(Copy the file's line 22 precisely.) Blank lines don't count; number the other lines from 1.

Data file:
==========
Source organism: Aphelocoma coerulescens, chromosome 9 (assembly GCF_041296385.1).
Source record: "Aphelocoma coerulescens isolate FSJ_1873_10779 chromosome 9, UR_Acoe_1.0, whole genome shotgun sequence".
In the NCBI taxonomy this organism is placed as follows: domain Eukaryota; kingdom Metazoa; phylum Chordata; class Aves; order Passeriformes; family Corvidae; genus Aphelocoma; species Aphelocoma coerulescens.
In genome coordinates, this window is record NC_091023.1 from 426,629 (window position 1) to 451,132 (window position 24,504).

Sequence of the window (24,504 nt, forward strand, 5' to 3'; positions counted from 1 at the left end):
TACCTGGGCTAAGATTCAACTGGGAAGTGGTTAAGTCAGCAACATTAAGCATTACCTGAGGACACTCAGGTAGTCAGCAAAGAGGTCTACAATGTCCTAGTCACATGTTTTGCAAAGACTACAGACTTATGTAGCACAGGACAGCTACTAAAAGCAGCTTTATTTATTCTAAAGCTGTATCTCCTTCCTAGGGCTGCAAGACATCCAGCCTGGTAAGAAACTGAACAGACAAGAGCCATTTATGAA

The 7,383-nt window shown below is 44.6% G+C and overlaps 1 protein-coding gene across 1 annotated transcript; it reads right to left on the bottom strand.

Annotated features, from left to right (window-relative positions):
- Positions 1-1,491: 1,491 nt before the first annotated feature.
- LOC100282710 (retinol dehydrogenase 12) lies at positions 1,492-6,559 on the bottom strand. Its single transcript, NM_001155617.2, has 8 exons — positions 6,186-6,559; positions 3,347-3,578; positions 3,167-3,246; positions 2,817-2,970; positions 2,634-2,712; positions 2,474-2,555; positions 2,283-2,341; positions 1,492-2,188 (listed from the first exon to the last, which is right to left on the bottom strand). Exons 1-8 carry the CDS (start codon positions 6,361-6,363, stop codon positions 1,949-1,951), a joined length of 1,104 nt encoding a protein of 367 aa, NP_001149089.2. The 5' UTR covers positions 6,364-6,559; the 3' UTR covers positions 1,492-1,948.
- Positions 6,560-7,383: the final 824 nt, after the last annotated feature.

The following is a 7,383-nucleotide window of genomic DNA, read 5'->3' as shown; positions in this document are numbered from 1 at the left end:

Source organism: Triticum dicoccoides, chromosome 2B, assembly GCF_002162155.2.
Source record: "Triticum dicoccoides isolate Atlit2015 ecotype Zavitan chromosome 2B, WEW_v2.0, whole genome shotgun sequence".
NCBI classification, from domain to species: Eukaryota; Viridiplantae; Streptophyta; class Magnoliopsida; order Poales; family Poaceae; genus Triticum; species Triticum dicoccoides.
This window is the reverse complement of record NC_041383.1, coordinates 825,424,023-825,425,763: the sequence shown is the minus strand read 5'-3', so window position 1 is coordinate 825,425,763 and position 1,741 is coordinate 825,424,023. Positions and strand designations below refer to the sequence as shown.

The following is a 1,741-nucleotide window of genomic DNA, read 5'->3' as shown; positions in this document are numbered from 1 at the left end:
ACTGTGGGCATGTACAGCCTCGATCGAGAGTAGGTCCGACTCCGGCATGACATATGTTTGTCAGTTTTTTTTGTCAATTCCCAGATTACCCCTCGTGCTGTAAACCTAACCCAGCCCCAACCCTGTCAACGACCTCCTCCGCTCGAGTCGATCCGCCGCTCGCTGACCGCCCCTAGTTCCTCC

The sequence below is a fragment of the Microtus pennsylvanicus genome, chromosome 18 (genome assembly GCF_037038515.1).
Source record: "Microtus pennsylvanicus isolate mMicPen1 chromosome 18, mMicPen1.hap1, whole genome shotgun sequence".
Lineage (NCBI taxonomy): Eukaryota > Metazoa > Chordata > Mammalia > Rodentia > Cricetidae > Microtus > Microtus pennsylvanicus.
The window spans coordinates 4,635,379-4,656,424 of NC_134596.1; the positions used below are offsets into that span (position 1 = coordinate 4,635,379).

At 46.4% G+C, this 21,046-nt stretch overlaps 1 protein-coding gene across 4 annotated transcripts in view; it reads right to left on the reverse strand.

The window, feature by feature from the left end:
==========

The window spans coordinates 4,635,379-4,656,424 of NC_134596.1; the positions used below are offsets into that span (position 1 = coordinate 4,635,379).